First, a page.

Expanding Round Table

Construction Blog: Page 4
Making the Base

Layout Lines

The base of the pedestal is 2 inches thick and is made from a composite of laminated Appleply and solid mahogany extensions. This will later be laminated with a radial pattern of ribbon striped veneer. I started out by gluing two piece of 1-inch Appleply together to make the 2 inch thick core.

Because I needed to cut this square into a perfect octagon, I used drafting-techniques to lay out precise 22.5 degree angles across the square. I first drew diagonal lines across the corners of the square, and lines perpendicular to the sides of the square. Then I used a drafting compass to swing a circle from the center of the square (where all of the previous lines intersected). Where this circle intersected each of the other lines, I swung a series of identical arcs. The intersection of these arc created precise 22.5 degree lines through the center of the square.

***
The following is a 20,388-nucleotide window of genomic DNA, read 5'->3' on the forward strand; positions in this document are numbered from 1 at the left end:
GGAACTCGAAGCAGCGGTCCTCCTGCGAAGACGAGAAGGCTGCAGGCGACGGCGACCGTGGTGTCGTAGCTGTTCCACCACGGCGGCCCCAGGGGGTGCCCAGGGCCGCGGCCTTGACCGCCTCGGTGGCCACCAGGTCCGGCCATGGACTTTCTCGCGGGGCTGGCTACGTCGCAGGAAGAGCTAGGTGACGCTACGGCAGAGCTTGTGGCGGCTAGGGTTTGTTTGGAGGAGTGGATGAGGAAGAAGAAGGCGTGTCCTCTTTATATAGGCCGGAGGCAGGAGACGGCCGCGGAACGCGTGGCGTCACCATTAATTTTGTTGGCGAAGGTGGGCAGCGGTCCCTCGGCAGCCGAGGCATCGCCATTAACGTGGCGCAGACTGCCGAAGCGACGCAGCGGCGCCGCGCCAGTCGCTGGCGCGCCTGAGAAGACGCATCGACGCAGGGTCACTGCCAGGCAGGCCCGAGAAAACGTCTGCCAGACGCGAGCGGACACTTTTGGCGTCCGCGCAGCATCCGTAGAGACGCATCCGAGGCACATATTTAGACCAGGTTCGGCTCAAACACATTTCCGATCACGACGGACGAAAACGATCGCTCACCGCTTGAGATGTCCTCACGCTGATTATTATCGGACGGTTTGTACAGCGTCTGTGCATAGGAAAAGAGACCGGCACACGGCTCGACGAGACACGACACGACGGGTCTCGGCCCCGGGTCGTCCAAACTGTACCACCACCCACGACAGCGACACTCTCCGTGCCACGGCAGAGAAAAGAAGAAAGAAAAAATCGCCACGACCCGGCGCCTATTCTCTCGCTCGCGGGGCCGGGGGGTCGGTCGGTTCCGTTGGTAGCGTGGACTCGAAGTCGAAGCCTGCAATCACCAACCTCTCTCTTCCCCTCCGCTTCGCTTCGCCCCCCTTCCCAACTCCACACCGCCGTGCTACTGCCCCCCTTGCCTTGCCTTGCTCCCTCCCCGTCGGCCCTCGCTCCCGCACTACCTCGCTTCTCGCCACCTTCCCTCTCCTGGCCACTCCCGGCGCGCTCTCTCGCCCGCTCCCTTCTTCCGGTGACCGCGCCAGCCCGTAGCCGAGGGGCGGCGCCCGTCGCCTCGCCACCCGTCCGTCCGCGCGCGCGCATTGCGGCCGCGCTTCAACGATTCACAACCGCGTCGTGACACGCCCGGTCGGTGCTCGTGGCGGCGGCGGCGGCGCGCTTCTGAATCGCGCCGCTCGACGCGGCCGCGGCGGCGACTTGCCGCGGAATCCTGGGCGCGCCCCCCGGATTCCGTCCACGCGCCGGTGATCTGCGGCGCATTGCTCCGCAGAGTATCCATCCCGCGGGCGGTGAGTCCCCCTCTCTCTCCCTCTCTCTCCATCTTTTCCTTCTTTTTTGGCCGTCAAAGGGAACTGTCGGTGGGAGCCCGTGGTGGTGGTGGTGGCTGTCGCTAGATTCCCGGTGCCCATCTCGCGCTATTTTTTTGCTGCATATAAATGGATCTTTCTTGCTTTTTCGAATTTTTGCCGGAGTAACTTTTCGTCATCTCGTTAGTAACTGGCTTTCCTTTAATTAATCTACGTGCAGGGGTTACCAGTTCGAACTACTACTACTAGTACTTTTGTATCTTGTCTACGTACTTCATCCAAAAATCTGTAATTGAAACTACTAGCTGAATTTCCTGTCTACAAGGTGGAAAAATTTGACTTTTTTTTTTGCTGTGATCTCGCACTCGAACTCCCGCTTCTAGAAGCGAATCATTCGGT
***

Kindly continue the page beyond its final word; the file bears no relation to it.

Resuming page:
Where each of these lines intersected the edge of the square, I drew diagonal lines. These lines are where the square needs to be cut to create a perfect octagon.


Cutting the Corners

To cut the octagon, I set the tablesaw's sliding table for 45 degrees, and set the rip fence to the exact position to split the pencil lines in half with the sawblade. Yes, I broke a cardinal rule for the tablesaw by using the rip fence with the sliding table, but you will notice that the corner of the off-cut clears the end of the fence before the off-cut is fully cut. This is still a fairly dangerous cut, but I kept a close eye on the triangular off-cut to make sure it won't get bound up as the cut nears completion.

To confirm the accuracy of the cuts, I verified that each cut intersected the 22.5 degree lines that I drew previously. Even though the precision of these cuts is not critical to the final output of the base, it is helpful when it comes time to miter the mahogany extension pieces.

Machining the Extension Pieces

I cut the extension pieces from a single plank of mahogany I planed down to 2 inches thick. Using the sliding table and a stop gauge, I cut all 8 extensions identical. Then as necessary, I shaved each block by about 0.001-0.003 inch to fit perfectly onto the core octagon with no visible gaps.